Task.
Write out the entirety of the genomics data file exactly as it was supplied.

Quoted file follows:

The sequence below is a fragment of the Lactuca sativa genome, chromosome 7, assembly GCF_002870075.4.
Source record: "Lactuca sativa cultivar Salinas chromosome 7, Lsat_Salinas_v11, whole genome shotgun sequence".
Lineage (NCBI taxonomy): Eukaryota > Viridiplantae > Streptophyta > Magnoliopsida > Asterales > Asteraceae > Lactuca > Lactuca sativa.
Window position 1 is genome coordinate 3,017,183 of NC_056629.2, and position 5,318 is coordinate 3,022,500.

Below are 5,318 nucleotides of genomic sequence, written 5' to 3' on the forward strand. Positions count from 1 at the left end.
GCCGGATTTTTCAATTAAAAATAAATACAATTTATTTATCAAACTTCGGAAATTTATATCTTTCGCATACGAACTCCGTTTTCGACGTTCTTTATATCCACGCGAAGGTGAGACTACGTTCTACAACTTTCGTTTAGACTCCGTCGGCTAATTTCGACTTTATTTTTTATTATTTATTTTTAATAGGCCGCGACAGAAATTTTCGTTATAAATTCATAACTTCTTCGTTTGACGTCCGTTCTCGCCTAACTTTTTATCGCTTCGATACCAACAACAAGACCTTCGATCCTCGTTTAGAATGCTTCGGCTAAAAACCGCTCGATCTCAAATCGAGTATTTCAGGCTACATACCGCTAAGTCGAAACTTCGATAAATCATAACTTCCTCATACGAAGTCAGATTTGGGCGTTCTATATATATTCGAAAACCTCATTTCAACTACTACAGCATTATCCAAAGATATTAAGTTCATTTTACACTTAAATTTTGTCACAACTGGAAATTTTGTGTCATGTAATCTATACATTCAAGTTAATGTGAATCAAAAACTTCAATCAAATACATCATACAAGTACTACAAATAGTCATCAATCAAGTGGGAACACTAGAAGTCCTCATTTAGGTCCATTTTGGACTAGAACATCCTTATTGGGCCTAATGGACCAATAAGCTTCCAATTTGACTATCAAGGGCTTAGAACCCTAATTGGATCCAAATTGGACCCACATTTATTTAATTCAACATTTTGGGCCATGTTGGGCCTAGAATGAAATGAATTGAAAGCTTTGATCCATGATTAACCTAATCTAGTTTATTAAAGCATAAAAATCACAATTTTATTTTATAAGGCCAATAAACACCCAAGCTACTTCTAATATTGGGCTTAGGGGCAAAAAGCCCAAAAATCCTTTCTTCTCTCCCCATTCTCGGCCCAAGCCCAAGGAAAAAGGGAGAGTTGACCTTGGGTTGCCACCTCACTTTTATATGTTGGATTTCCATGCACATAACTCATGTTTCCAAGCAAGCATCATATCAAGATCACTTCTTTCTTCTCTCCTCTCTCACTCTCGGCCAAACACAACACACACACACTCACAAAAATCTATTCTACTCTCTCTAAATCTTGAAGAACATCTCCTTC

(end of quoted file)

The sequence below is a fragment of the Lactuca sativa genome, chromosome 7, assembly GCF_002870075.4.
Source record: "Lactuca sativa cultivar Salinas chromosome 7, Lsat_Salinas_v11, whole genome shotgun sequence".
Lineage (NCBI taxonomy): Eukaryota > Viridiplantae > Streptophyta > Magnoliopsida > Asterales > Asteraceae > Lactuca > Lactuca sativa.
Window position 1 is genome coordinate 3,017,183 of NC_056629.2, and position 5,318 is coordinate 3,022,500.

Below are 5,318 nucleotides of genomic sequence, written 5' to 3' on the forward strand. Positions count from 1 at the left end.
GCCGGATTTTTCAATTAAAAATAAATACAATTTATTTATCAAACTTCGGAAATTTATATCTTTCGCATACGAACTCCGTTTTCGACGTTCTTTATATCCACGCGAAGGTGAGACTACGTTCTACAACTTTCGTTTAGACTCCGTCGGCTAATTTCGACTTTATTTTTTATTATTTATTTTTAATAGGCCGCGACAGAAATTTTCGTTATAAATTCATAACTTCTTCGTTTGACGTCCGTTCTCGCCTAACTTTTTATCGCTTCGATACCAACAACAAGACCTTCGATCCTCGTTTAGAATGCTTCGGCTAAAAACCGCTCGATCTCAAATCGAGTATTTCAGGCTACATACCGCTAAGTCGAAACTTCGATAAATCATAACTTCCTCATACGAAGTCAGATTTGGGCGTTCTATATATATTCGAAAACCTCATTTCAACTACTACAGCATTATCCAAAGATATTAAGTTCATTTTACACTTAAATTTTGTCACAACTGGAAATTTTGTGTCATGTAATCTATACATTCAAGTTAATGTGAATCAAAAACTTCAATCAAATACATCATACAAGTACTACAAATAGTCATCAATCAAGTGGGAACACTAGAAGTCCTCATTTAGGTCCATTTTGGACTAGAACATCCTTATTGGGCCTAATGGACCAATAAGCTTCCAATTTGACTATCAAGGGCTTAGAACCCTAATTGGATCCAAATTGGACCCACATTTATTTAATTCAACATTTTGGGCCATGTTGGGCCTAGAATGAAATGAATTGAAAGCTTTGATCCATGATTAACCTAATCTAGTTTATTAAAGCATAAAAATCACAATTTTATTTTATAAGGCCAATAAACACCCAAGCTACTTCTAATATTGGGCTTAGGGGCAAAAAGCCCAAAAATCCTTTCTTCTCTCCCCATTCTCGGCCCAAGCCCAAGGAAAAAGGGAGAGTTGACCTTGGGTTGCCACCTCACTTTTATATGTTGGATTTCCATGCACATAACTCATGTTTCCAAGCAAGCATCATATCAAGATCACTTCTTTCTTCTCTCCTCTCTCACTCTCGGCCAAACACAACACACACACACTCACAAAAATCTATTCTACTCTCTCTAAATCTTGAAGAACATCTCCTTC